But, as it is not to be denied, that in many of the examples adduced in this Essay, the appeal lies not so much to any settled canons of criticism, as to individual taste; it will not be surprising, if in such instances, a diversity of opinion should take place: and the Author having exercised with great freedom his own judgment in such points, it would ill become him to blame others for using the same freedom in dissenting from his opinions. The chief benefit to be derived from all such discussions in matters of taste, does not so much arise from any certainty we can obtain of the rectitude of our critical decisions, as from the pleasing and useful exercise which they give to the finest powers of the mind, and those which most distinguish us from the inferior animals.
But the translator must also conceal the figural status of the translation, indeed confuse the domesticated figure with the foreign writer. As Peter Stallybrass and Allon White have shown, within the symbolic discourse of the bourgeoisie, illness, disease, poverty, sexuality, blasphemy and the lower classes were inextricably connected.
The control of the boundaries of the body in breathing, eating, defecating secured an identity which was constantly played out in terms of class difference.
At other points, the process of domestication is explicitly class-coded, with the translator advised to inscribe the foreign text with elite literary discourses while excluding discourses that circulate among an urban proletariat: If we are thus justly offended at hearing Virgil speak in the style of the Evening Post or the Daily Advertiser, what must we think of the translator, who makes the solemn and sententious Tacitus express himself in the low cant of the streets, or in the dialect of the waiters of a tavern?
In each case, however, this apparently simple gesture of social superiority and disdain could not be effectively accomplished without revealing the very labour of suppression and sublimation involved. Stallybrass and White — Translation threatens the transcendental author because it submits his text to the infiltration of other discourses that are not bourgeois, individualistic, transparent.
On the contrary, the question was the specific nature of the domestication, with both offering reasons firmly grounded in domestic translation agendas. This, it must be acknowledged, is the most essential of all. The third and last thing is, to take care, that the version have at least, so far the quality of an original Slow Burn - Legal Weapon - Take Out The Trash (CD, as to appear natural and easy, such as shall give no handle to the critic to charge the translator with applying words improperly, or in a meaning not warranted by use, or combining them in a way which renders the sense obscure, and the construction ungrammatical, or even harsh.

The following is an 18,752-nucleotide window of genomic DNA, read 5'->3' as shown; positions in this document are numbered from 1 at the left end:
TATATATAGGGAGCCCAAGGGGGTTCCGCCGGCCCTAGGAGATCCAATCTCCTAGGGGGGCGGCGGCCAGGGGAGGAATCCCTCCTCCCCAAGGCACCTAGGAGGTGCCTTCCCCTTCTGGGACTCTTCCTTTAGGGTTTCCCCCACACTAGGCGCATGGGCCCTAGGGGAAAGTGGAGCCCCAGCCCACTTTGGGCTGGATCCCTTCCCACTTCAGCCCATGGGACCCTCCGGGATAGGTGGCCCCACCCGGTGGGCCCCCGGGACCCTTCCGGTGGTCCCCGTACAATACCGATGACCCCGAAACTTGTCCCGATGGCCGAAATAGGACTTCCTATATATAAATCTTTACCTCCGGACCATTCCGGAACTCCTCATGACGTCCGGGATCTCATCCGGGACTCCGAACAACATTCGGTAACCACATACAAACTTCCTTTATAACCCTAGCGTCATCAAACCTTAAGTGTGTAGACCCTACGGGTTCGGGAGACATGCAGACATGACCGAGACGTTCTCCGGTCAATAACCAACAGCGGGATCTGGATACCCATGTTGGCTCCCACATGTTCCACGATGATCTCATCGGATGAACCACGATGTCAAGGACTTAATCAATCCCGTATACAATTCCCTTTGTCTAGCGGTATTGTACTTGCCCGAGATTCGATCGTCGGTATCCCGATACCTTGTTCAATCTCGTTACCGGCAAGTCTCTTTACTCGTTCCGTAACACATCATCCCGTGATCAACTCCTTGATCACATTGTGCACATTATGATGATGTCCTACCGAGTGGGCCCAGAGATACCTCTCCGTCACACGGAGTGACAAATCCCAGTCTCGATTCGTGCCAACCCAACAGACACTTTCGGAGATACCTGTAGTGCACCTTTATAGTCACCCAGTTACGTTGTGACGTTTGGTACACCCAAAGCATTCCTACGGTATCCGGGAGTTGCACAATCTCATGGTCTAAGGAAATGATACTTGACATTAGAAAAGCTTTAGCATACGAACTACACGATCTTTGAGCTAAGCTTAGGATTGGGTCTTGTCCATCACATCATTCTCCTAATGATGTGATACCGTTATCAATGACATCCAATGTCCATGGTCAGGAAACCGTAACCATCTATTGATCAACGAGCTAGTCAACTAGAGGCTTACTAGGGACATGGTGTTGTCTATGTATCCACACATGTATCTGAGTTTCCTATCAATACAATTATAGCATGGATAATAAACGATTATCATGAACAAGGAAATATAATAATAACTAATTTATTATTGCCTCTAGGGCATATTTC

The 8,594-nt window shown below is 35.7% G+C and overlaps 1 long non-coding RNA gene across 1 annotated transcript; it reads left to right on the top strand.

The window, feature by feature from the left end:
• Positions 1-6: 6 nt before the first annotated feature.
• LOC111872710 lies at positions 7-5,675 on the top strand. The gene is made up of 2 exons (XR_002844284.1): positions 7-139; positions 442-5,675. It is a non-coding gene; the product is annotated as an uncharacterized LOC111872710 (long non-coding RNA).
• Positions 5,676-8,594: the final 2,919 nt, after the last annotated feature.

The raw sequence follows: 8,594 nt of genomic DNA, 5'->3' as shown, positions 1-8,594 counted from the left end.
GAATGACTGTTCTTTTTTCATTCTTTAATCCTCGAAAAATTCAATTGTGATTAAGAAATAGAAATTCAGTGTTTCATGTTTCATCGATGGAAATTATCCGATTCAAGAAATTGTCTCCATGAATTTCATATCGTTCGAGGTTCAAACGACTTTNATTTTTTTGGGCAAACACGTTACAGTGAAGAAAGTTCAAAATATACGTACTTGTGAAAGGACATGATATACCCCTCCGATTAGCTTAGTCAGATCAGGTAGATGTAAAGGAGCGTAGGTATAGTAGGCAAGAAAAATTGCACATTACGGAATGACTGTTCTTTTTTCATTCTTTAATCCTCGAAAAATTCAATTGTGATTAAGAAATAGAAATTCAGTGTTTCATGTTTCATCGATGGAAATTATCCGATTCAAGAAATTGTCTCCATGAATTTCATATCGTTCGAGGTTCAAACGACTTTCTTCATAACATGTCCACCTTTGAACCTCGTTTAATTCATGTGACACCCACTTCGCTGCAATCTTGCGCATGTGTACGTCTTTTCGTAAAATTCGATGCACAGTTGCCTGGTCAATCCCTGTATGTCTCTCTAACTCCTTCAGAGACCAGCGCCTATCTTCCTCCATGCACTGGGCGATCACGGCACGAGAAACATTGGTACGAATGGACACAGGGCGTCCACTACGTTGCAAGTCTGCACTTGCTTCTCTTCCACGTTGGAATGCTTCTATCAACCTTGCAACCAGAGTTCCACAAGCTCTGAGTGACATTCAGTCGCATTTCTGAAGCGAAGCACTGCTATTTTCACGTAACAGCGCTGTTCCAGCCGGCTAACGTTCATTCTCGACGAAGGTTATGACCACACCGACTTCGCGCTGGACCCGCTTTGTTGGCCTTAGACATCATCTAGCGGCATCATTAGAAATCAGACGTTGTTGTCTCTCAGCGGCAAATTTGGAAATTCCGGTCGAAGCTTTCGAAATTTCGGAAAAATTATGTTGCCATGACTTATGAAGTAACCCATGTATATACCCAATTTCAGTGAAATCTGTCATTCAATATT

Campbell — To recommend transparency as the most suitable discourse for the Gospels was indeed to canonize fluent translation. Campbell — Like Tytler, however, Campbell also assumed the existence of a public sphere governed by universal reason.
Campbell too was a translator with a sense of authorship—at once Christian and individualistic—that could be ruffled by other translations and translation discourses, provoking him to reactions that ran counter to his humanist assumptions.
By the turn of the nineteenth century, a translation method of eliding the linguistic and cultural difference of the foreign text was firmly entrenched as a canon in English-language translation, always linked to a valorization of transparent discourse. Once again, the domestication enacted by a fluent strategy was not seen as producing an inaccurate translation. Faithful, as well in rendering correctly the meaning of the original, as in exhibiting the general spirit which pervades it: unconstrained, so as not to betray by its phraseology, by the collocation of its words, or construction of its sentences that it is only a copy.
The translator must, if he is capable of executing his task upon a philosophic principle, endeavour to resolve the personal and local allusions into the genera, of which the local or personal variety employed by the original author, is merely the accidental type; and to reproduce them in one of those permanent forms which are connected with the universal and immutable habits of mankind. A translator could choose the now traditional domesticating method, an ethnocentric reduction of the foreign text to dominant cultural values in English; or a translator could choose a foreignizing method, an ethnodeviant pressure on those values to register the linguistic and cultural differences of the foreign text.